Born in Western Australia, Tim Minchin, 44, began his career as a comedian, winning the 2005 Perrier best newcomer award at the Edinburgh festival fringe. In 2009, the Royal Shakespeare Company commissioned him to write music and lyrics for a stage adaptation of Roald Dahl’s Matilda. The musical has won more than 90 international awards. Minchin cowrote, and stars in, the Sky series Upright, and has released a single, I’ll Take Lonely Tonight, from his forthcoming debut album, Apart Together. He is married with two children and lives in Sydney. … [Read more...] about Tim Minchin: ‘Closest brush with the law? Nude run, 1996’
Tim keller why culture matters
He sent a copy of The Peregrine to the film director Werner Herzog; Herzog read it and was astonished. He has since spoken often of the book, and it is now one of only three required texts for his Rogue Film School – along with Virgil’s Georgics and Hemingway’s story “The Short Happy Life of Francis Macomber”. Herzog describes The Peregrine as inducing “ecstasy” in the radical sense of the word: not just entranced or frenzied, but literally beside oneself. There are moments, he notes, “where you can tell that [Baker] has completely entered into the existence of a falcon. And this is what I do when I make a film: I step outside of myself into an ekstasis; in Greek, to step outside of your own body.” … [Read more...] about Violent spring: The nature book that predicted the future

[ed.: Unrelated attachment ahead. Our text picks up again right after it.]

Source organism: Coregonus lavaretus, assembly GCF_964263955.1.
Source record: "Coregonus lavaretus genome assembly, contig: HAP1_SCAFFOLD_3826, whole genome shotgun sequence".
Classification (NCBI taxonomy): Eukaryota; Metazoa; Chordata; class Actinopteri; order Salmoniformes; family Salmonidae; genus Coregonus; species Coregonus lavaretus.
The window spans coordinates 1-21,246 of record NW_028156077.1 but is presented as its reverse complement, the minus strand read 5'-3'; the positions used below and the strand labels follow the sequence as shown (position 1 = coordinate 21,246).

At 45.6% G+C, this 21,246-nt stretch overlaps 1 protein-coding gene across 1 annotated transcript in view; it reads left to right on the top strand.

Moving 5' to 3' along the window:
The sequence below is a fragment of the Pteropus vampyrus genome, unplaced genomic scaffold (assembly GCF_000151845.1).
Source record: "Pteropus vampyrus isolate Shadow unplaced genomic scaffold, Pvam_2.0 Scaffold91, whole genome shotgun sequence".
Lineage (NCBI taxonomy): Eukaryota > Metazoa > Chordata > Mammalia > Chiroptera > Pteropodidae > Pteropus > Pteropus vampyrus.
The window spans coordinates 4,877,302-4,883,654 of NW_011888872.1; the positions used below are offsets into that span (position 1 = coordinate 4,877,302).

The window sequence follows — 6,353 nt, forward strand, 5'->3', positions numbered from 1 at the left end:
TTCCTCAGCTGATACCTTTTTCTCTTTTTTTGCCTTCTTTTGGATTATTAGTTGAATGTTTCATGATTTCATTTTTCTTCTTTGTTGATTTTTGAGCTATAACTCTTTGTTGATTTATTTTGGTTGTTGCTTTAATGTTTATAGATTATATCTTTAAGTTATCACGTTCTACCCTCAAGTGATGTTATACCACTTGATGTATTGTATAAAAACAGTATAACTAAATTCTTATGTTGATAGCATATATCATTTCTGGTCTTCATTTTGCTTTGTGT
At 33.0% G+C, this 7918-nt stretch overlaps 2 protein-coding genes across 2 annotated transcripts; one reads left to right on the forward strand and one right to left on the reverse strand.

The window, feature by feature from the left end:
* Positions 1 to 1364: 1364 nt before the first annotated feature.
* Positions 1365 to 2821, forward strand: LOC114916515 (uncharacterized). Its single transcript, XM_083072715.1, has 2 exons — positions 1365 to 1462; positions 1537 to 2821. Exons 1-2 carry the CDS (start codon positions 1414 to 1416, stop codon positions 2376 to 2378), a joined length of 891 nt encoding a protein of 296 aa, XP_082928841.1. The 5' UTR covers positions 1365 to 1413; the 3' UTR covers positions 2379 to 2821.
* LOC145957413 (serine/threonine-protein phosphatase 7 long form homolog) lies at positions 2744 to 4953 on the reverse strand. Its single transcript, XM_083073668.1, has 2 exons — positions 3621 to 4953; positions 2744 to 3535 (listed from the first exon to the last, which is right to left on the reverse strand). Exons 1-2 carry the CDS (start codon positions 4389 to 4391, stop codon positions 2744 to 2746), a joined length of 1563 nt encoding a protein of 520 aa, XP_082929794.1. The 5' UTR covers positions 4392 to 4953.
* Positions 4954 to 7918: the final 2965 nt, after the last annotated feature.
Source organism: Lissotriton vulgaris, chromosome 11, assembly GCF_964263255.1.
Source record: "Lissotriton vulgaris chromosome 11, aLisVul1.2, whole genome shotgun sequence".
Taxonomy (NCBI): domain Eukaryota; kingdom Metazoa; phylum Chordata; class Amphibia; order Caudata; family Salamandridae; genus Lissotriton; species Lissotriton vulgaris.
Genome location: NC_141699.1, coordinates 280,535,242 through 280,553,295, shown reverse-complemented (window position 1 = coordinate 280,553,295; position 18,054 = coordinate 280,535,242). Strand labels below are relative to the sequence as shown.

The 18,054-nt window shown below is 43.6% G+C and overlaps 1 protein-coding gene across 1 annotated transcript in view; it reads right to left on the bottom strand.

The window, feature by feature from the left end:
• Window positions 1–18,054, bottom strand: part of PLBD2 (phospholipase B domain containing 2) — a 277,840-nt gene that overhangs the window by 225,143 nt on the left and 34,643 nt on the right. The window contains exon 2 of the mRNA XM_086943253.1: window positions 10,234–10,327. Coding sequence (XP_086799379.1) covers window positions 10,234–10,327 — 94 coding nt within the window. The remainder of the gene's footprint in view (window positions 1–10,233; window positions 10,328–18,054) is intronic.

The comedian Tim Vine – who chose the film as his Celebrity Mastermind subject – contributed several scenes, including taking on his wife, wearing a shark costume, in the film’s high-octane climax. “He even played the theme on a Casio keyboard,” says Williams. “That’s how much he committed.” … [Read more...] about Bathtubs, fake blood and savaged Barbies: how a global army of ‘finatics’ recreated Jaws
And if this is the future, why does it keep buffering? Every online meeting I attend is blighted by Norman Collier-style microphone cutouts, audio delays and faces freezing in mid-flow. There is a lot of apologising for talking at once, as we fail to pick up on those little nods and intakes of breath we use in meatspace to signal that we wish to speak. We miss the inimitable way that others occupy the world: their gait, stride, gestures and bodily tics. Their voices, as unique in timbre as a fingerprint in the real world, all sound tinny through a computer speaker. Everything feels slightly askew, as if we have broken through a fourth wall and forgotten how to collude in that semi-improvised performance called work. … [Read more...] about Out of office: has the homeworking revolution finally arrived?
While researching her delightful oral history of school summer holidays, Ysenda Maxtone Graham found that many people didn’t go abroad until they were adults. Indeed, “going-away type holidays” to faraway places are only a part of the story Maxtone Graham tells. Summers were, she finds, “more a matter of stasis than travel”. … [Read more...] about British Summer Time Begins by Ysenda Maxtone Graham review – what school summer holidays were like